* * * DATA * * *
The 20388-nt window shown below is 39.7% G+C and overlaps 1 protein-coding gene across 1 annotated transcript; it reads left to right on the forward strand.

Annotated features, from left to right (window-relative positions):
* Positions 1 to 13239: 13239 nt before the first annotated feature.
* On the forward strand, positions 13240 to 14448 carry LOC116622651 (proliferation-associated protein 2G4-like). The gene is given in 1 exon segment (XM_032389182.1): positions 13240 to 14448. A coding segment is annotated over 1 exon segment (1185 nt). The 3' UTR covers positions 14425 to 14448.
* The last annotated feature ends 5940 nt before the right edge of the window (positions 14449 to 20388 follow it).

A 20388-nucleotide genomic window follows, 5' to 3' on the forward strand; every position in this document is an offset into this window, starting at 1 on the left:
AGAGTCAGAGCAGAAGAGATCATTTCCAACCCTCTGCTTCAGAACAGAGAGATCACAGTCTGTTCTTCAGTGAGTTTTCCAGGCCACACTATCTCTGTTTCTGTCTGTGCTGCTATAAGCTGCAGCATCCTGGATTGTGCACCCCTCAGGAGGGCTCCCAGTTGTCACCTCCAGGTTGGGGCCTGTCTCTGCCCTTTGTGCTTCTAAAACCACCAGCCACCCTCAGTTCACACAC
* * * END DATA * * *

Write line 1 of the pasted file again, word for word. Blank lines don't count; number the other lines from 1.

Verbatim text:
The 20388-nt window shown below is 39.7% G+C and overlaps 1 protein-coding gene across 1 annotated transcript; it reads left to right on the forward strand.